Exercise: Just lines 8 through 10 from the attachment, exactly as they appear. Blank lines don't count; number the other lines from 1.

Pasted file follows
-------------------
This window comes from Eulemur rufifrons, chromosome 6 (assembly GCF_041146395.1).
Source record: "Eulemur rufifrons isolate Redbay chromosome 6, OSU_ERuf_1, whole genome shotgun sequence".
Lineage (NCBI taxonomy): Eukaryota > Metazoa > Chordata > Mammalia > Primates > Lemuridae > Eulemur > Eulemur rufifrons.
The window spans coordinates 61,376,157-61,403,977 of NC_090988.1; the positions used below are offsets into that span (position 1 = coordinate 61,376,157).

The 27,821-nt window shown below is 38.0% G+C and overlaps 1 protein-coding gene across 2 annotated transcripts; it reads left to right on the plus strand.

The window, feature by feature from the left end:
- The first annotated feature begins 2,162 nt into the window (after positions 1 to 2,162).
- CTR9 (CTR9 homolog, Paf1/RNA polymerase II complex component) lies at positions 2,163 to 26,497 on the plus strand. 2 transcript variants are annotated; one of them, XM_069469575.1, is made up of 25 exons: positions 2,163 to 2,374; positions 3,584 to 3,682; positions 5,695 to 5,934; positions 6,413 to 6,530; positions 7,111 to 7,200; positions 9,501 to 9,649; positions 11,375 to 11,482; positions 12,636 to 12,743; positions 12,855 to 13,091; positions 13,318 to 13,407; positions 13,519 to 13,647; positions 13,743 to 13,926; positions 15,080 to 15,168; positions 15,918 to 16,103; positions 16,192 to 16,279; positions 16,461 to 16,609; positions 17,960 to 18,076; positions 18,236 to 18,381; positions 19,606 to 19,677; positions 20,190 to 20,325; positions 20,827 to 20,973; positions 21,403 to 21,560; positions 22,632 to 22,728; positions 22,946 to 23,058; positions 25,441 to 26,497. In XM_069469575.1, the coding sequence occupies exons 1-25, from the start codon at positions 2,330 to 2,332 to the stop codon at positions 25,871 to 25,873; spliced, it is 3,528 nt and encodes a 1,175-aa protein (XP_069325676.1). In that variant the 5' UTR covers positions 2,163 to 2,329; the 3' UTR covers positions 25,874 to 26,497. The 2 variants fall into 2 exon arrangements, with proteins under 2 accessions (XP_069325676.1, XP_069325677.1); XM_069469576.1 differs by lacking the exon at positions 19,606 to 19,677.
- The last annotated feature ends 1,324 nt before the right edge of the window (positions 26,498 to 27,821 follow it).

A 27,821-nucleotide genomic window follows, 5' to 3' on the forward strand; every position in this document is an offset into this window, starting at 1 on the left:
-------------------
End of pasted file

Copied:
- CTR9 (CTR9 homolog, Paf1/RNA polymerase II complex component) lies at positions 2,163 to 26,497 on the plus strand. 2 transcript variants are annotated; one of them, XM_069469575.1, is made up of 25 exons: positions 2,163 to 2,374; positions 3,584 to 3,682; positions 5,695 to 5,934; positions 6,413 to 6,530; positions 7,111 to 7,200; positions 9,501 to 9,649; positions 11,375 to 11,482; positions 12,636 to 12,743; positions 12,855 to 13,091; positions 13,318 to 13,407; positions 13,519 to 13,647; positions 13,743 to 13,926; positions 15,080 to 15,168; positions 15,918 to 16,103; positions 16,192 to 16,279; positions 16,461 to 16,609; positions 17,960 to 18,076; positions 18,236 to 18,381; positions 19,606 to 19,677; positions 20,190 to 20,325; positions 20,827 to 20,973; positions 21,403 to 21,560; positions 22,632 to 22,728; positions 22,946 to 23,058; positions 25,441 to 26,497. In XM_069469575.1, the coding sequence occupies exons 1-25, from the start codon at positions 2,330 to 2,332 to the stop codon at positions 25,871 to 25,873; spliced, it is 3,528 nt and encodes a 1,175-aa protein (XP_069325676.1). In that variant the 5' UTR covers positions 2,163 to 2,329; the 3' UTR covers positions 25,874 to 26,497. The 2 variants fall into 2 exon arrangements, with proteins under 2 accessions (XP_069325676.1, XP_069325677.1); XM_069469576.1 differs by lacking the exon at positions 19,606 to 19,677.
- The last annotated feature ends 1,324 nt before the right edge of the window (positions 26,498 to 27,821 follow it).

A 27,821-nucleotide genomic window follows, 5' to 3' on the forward strand; every position in this document is an offset into this window, starting at 1 on the left: